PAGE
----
Just go back to your mundane lives wishing someone thought you were interesting enough to eavesdrop on.

    • Edward Douglas

      Post your email address with your password on here…what are you hiding? Most communist and totalitarian governments have or had a similar motto, “if you have nothing to hide you have nothing to fear”. Those who give up security for liberty, deserve neither.

  • Jeanmaire

    are you kidding me, this is what journalism has evolved to? wow and here I thought that WGN had more integrity than to print a story like this.

  • .

    I agree that these tactics need to be investigated. If your willing to accept the motto ” spy all they want, i have nothing to hide” , then you have already given up a freedom that you were granted at birth. There is a much more to this story and will be looking forward to a follow up. Thanks Mark.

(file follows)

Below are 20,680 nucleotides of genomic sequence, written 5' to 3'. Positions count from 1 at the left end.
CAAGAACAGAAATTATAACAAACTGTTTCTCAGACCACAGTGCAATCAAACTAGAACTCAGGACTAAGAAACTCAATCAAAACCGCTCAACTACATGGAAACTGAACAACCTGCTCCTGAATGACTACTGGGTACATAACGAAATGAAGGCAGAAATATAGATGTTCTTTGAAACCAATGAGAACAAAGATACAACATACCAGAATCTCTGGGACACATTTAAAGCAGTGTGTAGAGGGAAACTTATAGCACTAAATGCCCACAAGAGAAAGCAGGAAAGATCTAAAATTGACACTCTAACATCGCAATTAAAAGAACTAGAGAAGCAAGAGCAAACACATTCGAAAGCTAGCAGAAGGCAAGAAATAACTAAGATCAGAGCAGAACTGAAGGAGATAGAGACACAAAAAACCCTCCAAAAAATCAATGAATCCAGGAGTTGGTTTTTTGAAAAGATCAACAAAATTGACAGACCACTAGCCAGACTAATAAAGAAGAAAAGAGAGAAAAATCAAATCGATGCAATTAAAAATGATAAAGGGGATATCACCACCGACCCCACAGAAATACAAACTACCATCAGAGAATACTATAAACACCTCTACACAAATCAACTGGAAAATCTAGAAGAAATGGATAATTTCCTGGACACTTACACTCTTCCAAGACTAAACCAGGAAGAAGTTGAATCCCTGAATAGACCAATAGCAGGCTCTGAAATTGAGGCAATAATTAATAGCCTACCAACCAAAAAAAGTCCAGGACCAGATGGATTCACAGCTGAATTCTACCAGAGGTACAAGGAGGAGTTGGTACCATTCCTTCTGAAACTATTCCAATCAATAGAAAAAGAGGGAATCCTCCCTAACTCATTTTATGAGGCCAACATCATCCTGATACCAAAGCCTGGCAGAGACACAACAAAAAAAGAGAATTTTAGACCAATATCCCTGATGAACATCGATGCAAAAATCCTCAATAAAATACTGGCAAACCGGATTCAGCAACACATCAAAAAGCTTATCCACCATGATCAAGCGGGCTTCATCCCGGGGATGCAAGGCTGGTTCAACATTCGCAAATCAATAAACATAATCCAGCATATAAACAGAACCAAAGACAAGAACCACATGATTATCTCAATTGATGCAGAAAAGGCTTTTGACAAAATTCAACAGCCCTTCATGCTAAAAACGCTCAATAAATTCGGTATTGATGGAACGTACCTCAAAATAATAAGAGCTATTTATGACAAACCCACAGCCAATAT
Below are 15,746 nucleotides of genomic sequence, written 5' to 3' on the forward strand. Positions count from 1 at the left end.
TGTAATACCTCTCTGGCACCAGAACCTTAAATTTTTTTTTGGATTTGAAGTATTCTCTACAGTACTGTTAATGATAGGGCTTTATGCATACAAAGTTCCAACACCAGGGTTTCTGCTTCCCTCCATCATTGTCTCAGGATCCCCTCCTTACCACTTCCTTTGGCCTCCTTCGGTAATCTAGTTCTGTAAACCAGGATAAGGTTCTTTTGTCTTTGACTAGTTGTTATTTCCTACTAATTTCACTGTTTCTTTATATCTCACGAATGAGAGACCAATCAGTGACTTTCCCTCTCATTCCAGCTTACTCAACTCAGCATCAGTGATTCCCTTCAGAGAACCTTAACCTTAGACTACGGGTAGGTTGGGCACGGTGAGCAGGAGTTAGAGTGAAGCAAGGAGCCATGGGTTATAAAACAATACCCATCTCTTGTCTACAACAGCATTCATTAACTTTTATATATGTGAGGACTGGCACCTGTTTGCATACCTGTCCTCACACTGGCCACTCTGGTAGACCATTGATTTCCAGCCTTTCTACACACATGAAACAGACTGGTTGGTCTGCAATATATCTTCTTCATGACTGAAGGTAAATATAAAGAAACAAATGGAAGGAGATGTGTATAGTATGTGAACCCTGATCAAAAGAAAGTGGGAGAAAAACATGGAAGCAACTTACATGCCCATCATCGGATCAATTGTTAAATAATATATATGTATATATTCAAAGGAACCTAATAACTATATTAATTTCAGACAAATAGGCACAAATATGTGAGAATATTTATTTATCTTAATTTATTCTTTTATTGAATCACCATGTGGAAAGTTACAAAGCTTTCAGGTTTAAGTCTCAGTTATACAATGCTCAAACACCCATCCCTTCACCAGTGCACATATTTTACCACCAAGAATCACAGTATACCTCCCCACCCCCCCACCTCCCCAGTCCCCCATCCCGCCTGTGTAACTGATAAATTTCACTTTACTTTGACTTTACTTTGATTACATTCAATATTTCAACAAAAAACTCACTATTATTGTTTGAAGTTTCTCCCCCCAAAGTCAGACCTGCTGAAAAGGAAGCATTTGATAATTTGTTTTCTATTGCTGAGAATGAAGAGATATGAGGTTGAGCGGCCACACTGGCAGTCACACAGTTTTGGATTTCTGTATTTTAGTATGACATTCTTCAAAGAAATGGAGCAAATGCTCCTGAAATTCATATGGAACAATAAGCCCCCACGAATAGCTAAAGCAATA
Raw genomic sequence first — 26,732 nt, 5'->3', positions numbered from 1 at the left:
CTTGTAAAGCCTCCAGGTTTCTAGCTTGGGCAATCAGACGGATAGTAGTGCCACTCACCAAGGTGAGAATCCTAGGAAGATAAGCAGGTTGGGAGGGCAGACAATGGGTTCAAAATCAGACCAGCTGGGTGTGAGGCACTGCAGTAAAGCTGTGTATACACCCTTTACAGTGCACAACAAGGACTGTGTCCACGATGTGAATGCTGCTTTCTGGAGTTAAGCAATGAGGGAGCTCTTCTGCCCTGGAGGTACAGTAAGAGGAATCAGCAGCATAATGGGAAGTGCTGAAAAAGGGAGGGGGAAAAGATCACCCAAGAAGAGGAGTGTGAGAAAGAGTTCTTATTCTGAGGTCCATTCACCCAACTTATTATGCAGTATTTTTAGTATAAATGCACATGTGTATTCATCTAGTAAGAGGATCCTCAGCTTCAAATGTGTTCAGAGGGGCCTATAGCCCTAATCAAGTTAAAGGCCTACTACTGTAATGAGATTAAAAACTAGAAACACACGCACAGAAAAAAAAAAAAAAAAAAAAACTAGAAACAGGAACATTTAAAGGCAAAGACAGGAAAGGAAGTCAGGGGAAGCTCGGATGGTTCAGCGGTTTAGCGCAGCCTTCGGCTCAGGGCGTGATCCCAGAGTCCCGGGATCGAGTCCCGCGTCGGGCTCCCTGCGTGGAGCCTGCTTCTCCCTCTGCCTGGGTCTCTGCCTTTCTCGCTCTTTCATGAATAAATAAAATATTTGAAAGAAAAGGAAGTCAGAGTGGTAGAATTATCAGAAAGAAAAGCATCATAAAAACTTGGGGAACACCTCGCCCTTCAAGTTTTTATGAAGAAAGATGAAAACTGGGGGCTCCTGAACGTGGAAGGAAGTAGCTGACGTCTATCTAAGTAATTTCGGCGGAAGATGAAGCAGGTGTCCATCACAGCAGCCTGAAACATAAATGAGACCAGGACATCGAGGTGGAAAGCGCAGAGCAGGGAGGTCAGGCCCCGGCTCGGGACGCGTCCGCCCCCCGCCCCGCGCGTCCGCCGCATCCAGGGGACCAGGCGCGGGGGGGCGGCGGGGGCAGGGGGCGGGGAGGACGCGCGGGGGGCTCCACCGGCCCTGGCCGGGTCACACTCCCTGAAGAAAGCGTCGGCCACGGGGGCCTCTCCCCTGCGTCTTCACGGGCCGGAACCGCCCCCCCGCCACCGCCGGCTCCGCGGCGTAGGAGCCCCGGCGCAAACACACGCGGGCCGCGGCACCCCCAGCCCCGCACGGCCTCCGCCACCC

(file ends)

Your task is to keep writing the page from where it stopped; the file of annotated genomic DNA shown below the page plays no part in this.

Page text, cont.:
• Chris Warner

    I know how we could be even safer…let’s just do away with the Constitution completely so the cops’ jobs will be easier. Why restrict them at all? If a cop wants to search your home because your neighbor said you did something illegal, then they should be able to enter without your permission and check. We’ll all be safer when they can monitor everything we do, at all times, for any reason. That’s obvious. The tradeoff, however, is that we’ll be inching closer to a more totalitarian union.

  • Joe